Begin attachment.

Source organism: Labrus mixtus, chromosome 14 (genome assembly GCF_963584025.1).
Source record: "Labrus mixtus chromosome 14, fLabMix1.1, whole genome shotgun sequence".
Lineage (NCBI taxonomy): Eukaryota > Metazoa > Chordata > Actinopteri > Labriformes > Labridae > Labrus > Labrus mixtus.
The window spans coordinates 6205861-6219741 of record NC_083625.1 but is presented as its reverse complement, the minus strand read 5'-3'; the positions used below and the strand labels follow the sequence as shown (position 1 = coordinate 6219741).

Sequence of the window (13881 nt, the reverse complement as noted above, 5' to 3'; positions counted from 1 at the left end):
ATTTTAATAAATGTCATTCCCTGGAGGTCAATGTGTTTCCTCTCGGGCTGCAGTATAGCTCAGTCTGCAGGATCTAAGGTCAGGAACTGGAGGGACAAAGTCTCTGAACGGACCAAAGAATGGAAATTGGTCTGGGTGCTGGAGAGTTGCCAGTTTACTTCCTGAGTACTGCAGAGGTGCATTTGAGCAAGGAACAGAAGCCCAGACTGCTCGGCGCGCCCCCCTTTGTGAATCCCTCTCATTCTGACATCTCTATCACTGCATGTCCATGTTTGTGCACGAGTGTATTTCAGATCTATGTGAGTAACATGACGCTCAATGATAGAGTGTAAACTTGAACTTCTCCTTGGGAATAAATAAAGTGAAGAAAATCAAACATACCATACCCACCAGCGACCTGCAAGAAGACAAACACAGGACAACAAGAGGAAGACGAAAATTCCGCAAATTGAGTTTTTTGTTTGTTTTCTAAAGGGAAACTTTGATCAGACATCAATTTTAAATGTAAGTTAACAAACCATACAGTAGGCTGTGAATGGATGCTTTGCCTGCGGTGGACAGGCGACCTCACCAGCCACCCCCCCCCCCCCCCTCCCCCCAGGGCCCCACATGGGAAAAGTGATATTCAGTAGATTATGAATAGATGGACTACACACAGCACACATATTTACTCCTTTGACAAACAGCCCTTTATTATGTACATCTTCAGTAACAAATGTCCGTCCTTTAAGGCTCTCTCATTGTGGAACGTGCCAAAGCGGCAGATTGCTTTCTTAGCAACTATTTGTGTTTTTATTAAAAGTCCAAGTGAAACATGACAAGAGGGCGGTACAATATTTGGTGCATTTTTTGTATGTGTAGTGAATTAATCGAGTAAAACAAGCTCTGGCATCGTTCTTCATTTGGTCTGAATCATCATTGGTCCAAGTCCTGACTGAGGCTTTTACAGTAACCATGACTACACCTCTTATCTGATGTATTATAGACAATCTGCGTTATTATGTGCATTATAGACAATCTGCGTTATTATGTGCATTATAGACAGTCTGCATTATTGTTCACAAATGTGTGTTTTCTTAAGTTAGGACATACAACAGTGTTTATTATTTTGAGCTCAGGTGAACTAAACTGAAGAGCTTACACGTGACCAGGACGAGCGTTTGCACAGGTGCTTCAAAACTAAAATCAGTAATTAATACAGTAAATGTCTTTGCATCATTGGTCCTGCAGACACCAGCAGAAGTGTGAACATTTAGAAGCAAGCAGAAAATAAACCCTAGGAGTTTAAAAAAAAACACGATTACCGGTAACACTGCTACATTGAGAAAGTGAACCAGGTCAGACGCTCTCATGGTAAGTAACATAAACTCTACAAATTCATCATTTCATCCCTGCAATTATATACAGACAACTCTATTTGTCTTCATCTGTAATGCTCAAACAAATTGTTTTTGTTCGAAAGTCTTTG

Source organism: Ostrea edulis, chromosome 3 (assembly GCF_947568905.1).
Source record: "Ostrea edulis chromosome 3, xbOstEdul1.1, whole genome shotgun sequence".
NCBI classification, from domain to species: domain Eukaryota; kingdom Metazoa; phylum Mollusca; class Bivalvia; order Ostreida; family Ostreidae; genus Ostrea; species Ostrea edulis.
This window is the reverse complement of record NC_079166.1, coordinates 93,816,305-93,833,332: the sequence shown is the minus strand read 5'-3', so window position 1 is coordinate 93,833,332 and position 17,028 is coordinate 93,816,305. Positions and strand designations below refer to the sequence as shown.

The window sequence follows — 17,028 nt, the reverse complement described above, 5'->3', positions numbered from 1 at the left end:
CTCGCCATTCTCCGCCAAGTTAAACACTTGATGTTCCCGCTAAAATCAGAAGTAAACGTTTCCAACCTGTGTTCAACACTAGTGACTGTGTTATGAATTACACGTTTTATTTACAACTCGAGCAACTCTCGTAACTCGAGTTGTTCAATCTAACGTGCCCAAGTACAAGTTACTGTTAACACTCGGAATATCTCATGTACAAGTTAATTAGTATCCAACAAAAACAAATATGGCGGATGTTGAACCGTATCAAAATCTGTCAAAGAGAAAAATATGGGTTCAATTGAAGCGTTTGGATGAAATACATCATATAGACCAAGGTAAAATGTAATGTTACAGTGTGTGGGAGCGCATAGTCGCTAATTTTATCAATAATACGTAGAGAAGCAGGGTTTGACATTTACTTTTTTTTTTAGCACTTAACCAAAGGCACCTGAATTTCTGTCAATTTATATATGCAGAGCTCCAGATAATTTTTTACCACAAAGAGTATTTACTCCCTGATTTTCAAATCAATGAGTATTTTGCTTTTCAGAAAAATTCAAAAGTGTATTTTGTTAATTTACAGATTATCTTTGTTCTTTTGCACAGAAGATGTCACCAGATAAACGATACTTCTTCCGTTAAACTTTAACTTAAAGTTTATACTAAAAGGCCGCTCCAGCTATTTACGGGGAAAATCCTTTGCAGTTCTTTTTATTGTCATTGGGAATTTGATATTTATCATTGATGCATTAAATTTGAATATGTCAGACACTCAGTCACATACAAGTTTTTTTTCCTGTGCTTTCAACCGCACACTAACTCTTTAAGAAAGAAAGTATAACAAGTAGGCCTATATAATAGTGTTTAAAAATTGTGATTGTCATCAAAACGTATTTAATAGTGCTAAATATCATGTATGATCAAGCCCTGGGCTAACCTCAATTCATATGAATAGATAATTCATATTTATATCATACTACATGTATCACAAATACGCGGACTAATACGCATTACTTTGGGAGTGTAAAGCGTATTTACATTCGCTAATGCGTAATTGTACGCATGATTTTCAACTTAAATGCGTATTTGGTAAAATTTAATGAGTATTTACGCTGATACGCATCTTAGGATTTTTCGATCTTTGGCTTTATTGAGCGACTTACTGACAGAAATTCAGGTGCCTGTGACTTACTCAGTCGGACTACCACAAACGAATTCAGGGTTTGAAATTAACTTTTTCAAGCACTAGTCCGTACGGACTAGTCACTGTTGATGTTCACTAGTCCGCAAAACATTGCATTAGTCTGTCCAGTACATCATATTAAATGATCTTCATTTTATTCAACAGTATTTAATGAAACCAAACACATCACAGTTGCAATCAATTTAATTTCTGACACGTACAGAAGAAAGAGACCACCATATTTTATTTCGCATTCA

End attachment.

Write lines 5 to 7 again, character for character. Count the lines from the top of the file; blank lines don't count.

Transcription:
Sequence of the window (13881 nt, the reverse complement as noted above, 5' to 3'; positions counted from 1 at the left end):
ATTTTAATAAATGTCATTCCCTGGAGGTCAATGTGTTTCCTCTCGGGCTGCAGTATAGCTCAGTCTGCAGGATCTAAGGTCAGGAACTGGAGGGACAAAGTCTCTGAACGGACCAAAGAATGGAAATTGGTCTGGGTGCTGGAGAGTTGCCAGTTTACTTCCTGAGTACTGCAGAGGTGCATTTGAGCAAGGAACAGAAGCCCAGACTGCTCGGCGCGCCCCCCTTTGTGAATCCCTCTCATTCTGACATCTCTATCACTGCATGTCCATGTTTGTGCACGAGTGTATTTCAGATCTATGTGAGTAACATGACGCTCAATGATAGAGTGTAAACTTGAACTTCTCCTTGGGAATAAATAAAGTGAAGAAAATCAAACATACCATACCCACCAGCGACCTGCAAGAAGACAAACACAGGACAACAAGAGGAAGACGAAAATTCCGCAAATTGAGTTTTTTGTTTGTTTTCTAAAGGGAAACTTTGATCAGACATCAATTTTAAATGTAAGTTAACAAACCATACAGTAGGCTGTGAATGGATGCTTTGCCTGCGGTGGACAGGCGACCTCACCAGCCACCCCCCCCCCCCCCCTCCCCCCAGGGCCCCACATGGGAAAAGTGATATTCAGTAGATTATGAATAGATGGACTACACACAGCACACATATTTACTCCTTTGACAAACAGCCCTTTATTATGTACATCTTCAGTAACAAATGTCCGTCCTTTAAGGCTCTCTCATTGTGGAACGTGCCAAAGCGGCAGATTGCTTTCTTAGCAACTATTTGTGTTTTTATTAAAAGTCCAAGTGAAACATGACAAGAGGGCGGTACAATATTTGGTGCATTTTTTGTATGTGTAGTGAATTAATCGAGTAAAACAAGCTCTGGCATCGTTCTTCATTTGGTCTGAATCATCATTGGTCCAAGTCCTGACTGAGGCTTTTACAGTAACCATGACTACACCTCTTATCTGATGTATTATAGACAATCTGCGTTATTATGTGCATTATAGACAATCTGCGTTATTATGTGCATTATAGACAGTCTGCATTATTGTTCACAAATGTGTGTTTTCTTAAGTTAGGACATACAACAGTGTTTATTATTTTGAGCTCAGGTGAACTAAACTGAAGAGCTTACACGTGACCAGGACGAGCGTTTGCACAGGTGCTTCAAAACTAAAATCAGTAATTAATACAGTAAATGTCTTTGCATCATTGGTCCTGCAGACACCAGCAGAAGTGTGAACATTTAGAAGCAAGCAGAAAATAAACCCTAGGAGTTTAAAAAAAAACACGATTACCGGTAACACTGCTACATTGAGAAAGTGAACCAGGTCAGACGCTCTCATGGTAAGTAACATAAACTCTACAAATTCATCATTTCATCCCTGCAATTATATACAGACAACTCTATTTGTCTTCATCTGTAATGCTCAAACAAATTGTTTTTGTTCGAAAGTCTTTG

Source organism: Ostrea edulis, chromosome 3 (assembly GCF_947568905.1).